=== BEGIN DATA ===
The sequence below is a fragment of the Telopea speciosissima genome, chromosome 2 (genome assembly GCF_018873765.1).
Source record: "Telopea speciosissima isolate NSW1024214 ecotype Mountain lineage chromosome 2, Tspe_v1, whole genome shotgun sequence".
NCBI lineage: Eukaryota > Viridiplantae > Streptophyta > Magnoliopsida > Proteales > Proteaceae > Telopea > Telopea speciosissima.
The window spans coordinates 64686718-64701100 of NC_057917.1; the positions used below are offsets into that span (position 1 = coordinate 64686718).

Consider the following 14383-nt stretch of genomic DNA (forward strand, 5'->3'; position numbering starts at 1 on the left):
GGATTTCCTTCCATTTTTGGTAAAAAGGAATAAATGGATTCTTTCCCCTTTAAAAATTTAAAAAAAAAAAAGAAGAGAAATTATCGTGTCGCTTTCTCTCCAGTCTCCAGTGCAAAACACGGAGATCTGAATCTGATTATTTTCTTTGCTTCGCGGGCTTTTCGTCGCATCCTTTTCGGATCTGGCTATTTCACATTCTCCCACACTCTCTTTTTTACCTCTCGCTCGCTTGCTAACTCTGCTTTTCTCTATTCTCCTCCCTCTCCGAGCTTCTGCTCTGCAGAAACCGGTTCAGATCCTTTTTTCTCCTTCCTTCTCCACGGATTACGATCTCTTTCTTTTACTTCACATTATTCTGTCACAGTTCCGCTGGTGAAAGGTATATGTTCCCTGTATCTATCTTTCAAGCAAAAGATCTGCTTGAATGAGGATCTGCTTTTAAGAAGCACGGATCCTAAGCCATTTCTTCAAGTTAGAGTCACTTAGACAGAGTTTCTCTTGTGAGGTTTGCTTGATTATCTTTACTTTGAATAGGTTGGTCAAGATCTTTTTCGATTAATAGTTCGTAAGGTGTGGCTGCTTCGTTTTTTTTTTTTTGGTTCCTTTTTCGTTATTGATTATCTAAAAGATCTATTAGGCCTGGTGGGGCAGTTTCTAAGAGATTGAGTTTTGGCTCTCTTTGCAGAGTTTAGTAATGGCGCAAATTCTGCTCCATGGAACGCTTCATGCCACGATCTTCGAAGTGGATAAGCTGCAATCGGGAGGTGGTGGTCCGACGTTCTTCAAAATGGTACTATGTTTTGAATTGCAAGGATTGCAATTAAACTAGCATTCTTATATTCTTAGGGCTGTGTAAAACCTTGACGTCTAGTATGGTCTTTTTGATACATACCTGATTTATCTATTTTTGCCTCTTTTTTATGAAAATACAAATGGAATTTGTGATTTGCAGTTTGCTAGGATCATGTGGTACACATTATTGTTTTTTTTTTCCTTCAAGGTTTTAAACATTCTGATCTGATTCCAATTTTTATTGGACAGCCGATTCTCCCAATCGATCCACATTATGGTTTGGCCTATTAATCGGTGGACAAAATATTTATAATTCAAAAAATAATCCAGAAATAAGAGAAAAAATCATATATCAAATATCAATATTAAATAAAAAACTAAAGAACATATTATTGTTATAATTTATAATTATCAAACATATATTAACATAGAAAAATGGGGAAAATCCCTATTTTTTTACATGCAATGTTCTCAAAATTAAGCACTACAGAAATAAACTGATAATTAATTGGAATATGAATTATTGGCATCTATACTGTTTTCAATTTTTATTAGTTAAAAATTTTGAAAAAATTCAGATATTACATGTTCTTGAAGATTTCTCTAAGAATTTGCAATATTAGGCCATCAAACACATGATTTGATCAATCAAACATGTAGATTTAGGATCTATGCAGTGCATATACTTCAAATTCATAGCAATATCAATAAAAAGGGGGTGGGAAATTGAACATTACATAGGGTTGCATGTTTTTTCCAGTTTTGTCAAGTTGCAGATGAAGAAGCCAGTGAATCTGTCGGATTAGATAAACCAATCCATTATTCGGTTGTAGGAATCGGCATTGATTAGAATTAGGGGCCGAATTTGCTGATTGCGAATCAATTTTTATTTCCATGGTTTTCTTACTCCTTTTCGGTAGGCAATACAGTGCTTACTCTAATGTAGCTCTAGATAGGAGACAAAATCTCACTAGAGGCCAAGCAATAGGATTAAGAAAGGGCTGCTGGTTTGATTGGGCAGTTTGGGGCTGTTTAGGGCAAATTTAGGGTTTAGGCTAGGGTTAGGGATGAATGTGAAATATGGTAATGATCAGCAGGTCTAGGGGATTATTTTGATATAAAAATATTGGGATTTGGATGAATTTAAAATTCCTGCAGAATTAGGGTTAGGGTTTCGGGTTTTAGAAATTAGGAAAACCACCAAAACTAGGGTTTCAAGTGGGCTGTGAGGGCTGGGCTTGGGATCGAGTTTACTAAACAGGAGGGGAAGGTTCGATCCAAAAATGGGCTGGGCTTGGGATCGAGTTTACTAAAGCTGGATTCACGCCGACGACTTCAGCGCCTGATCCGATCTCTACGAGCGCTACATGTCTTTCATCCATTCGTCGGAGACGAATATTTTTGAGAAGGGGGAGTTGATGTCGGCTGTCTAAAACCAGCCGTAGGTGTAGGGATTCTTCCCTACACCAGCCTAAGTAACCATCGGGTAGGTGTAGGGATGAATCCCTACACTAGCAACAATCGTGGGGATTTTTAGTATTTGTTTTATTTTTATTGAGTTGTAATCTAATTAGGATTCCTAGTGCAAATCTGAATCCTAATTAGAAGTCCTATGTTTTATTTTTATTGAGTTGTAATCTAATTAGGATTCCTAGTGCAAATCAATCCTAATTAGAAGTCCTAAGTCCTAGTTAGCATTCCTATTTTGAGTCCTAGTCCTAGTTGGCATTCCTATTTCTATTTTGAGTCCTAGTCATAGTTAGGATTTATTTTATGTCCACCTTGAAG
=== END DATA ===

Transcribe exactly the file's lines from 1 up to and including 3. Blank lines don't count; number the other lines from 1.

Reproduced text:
The sequence below is a fragment of the Telopea speciosissima genome, chromosome 2 (genome assembly GCF_018873765.1).
Source record: "Telopea speciosissima isolate NSW1024214 ecotype Mountain lineage chromosome 2, Tspe_v1, whole genome shotgun sequence".
NCBI lineage: Eukaryota > Viridiplantae > Streptophyta > Magnoliopsida > Proteales > Proteaceae > Telopea > Telopea speciosissima.